Once married, the Yorks lived in Owensboro until 1990. Their move back to Paducah was initiated so Troy could work the territory in southern Illinois. Troy’s career outlasted several company buyouts. After Higdon Food Service, it sold to Kraft, PYA Monarch, and US Foods. He spent the next 14 years working I-24 and IL-13.
In 2014, Troy joined a new company, Performance Food Service out of Lebanon, Tennessee. Currently, he’s a District Manager managing 10 representatives. After 35 years in the food industry, Troy admitted it had been a good career for his family.
As a traveling salesman or one in management, one can imagine the number of hours spent in the car grabbing fast food here and there. Lots of road hours can translate into a sedentary lifestyle. In 2019, the Yorks set out to change that. Troy and Barb joined a weight loss program designed by Dr. Ryan Frazine, an internal medicine doctor in Paducah. They wanted to live a healthier life, lose some weight, increase energy, and stay off unnecessary medications.
“The first six-weeks is hard. We had to learn to get energy from our food,” said Troy. “We had healthy protein shakes for breakfast/lunch and dinner, four ounces of lean protein, and two healthy vegetables (no starch).” Both have lost 60 pounds and have maintained their weight loss for two years.
Troy hopes to be an inspiration to others who want to drop the pounds. His daughter Kelsy was so inspired, she jumped on the bandwagon. Their son, Kyler, is another story. Troy said, “Kelsy and I used to joke that Kyler must’ve come from an affair with a Barney Fife type with his high metabolism and all.”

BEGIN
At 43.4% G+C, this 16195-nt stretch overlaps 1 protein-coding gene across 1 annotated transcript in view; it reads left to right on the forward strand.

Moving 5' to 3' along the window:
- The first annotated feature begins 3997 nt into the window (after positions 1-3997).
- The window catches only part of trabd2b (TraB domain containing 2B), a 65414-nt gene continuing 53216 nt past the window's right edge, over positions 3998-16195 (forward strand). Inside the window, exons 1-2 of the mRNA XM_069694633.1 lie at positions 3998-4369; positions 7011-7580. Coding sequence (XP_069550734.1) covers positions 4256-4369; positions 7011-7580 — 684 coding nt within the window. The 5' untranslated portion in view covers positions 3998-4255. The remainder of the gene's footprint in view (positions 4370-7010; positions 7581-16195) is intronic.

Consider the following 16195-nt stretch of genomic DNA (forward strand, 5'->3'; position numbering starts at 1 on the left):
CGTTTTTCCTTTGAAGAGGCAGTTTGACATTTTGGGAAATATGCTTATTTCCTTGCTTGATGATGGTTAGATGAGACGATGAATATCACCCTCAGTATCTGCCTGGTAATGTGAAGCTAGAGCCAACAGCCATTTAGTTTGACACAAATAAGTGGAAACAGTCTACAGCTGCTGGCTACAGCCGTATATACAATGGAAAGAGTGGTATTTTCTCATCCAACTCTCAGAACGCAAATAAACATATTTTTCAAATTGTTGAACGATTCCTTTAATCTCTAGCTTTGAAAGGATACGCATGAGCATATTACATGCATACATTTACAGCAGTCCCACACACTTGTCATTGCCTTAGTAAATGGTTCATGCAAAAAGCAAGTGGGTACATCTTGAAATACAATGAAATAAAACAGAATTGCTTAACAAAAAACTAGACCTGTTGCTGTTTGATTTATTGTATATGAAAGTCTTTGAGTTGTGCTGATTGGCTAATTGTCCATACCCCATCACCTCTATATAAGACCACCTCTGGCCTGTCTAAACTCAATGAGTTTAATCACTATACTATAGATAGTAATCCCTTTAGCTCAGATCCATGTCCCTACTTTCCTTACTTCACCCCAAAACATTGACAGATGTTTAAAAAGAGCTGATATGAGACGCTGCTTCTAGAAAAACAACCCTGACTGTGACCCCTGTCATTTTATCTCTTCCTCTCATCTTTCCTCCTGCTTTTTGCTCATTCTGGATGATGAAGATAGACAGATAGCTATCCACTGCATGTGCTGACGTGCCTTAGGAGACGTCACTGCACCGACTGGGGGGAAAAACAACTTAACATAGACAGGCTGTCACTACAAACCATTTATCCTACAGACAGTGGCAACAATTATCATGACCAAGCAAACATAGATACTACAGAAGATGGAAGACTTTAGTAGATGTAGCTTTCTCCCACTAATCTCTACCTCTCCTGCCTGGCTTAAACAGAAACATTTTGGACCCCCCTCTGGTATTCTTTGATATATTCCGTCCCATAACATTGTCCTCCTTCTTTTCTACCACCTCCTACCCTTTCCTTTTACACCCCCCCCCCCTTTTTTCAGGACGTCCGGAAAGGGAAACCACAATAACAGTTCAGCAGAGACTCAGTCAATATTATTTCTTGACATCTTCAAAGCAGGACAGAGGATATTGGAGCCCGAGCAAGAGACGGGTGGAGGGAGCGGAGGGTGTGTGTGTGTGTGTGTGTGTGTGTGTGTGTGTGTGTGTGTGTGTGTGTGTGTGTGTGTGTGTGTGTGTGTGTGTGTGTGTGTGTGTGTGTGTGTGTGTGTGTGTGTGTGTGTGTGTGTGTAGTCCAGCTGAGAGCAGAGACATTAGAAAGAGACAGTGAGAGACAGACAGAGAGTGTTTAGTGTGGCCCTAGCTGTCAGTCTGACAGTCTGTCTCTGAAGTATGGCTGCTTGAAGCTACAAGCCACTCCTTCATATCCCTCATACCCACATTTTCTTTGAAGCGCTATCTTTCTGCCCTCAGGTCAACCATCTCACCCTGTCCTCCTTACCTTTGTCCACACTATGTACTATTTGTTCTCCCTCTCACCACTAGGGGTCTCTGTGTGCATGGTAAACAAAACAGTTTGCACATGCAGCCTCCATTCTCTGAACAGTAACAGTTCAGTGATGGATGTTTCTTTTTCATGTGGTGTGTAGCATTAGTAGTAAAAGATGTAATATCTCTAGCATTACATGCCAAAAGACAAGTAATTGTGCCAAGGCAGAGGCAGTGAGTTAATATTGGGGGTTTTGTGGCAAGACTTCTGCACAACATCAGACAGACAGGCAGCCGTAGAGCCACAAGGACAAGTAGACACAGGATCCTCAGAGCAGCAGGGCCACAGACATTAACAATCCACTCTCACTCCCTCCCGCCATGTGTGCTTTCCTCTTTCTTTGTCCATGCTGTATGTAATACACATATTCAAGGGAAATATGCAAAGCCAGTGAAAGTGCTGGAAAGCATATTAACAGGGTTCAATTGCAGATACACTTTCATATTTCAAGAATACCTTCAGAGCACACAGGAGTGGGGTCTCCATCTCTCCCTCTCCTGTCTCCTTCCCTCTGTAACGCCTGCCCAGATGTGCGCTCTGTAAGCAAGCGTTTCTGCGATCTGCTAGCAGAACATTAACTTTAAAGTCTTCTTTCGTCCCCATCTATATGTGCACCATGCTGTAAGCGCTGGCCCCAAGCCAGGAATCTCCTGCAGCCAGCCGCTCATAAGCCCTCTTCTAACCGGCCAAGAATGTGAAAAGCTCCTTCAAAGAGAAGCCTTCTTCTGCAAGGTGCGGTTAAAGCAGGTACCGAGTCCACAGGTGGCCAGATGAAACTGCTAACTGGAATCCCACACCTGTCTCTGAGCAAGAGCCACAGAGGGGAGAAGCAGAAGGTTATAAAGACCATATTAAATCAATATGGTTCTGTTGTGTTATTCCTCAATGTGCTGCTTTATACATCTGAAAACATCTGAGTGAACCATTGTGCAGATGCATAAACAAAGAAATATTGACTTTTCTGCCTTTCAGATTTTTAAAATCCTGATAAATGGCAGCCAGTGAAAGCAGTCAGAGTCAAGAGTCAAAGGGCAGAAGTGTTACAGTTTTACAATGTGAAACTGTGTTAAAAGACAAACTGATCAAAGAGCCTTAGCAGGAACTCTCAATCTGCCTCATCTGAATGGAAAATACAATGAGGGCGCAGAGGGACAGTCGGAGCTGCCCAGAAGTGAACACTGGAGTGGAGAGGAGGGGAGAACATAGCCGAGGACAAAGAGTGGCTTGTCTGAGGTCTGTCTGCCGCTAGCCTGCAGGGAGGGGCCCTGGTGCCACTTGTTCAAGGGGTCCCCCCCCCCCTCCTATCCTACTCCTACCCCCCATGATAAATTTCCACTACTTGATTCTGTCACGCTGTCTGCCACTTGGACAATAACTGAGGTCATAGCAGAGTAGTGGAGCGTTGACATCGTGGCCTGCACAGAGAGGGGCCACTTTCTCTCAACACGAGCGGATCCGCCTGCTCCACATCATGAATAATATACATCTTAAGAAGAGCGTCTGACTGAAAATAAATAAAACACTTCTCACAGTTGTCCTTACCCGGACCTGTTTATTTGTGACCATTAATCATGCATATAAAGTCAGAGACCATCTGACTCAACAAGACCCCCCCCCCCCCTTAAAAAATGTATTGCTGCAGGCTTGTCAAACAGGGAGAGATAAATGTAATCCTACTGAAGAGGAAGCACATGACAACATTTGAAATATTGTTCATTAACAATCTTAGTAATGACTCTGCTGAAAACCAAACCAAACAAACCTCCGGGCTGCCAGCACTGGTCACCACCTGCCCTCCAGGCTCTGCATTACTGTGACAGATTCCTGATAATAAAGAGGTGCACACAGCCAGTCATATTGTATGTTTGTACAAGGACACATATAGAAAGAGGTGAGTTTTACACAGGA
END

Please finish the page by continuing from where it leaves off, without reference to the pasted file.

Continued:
Since COVID, it’s been difficult getting together with his kids, their families, and Barb’s mom. “Grandson Cole was born March 14, 2020, the weekend COVID shutdown our nation,” said Troy. “We love him more than life itself.” The visits are few and far between, however, with Facebook ‘live’ and other apps, the Yorks have been virtually present.
“I’m a simple man,” said Troy. “I enjoy bike riding, taking walks, working in the yard, an occasional trip to Florida, our pets, and waking up at 4 am every morning.” After COVID, Troy plans to spend more time with his grandson in-person. Overnight visits are on his radar screen. The Yorks plan to move Barb’s mom to Paducah after COVID. They would like to have her closer.
Over the next couple of weeks, Troy will receive his second COVID-19 vaccination. He’s pumped about having the opportunity to move around more freely. The second shot couldn’t get here fast enough.
When asked about Troys best day, he said, “When I see an old friend out and about or chat over Facebook, I feel JOY. When I visit my kids or grandson, I feel JOY. When I watch my wife smile or hear her laughter while interacting with the kids or our grandson, I feel JOY.” Seeing Troy enjoy life’s simple pleasures, brings all of us JOY.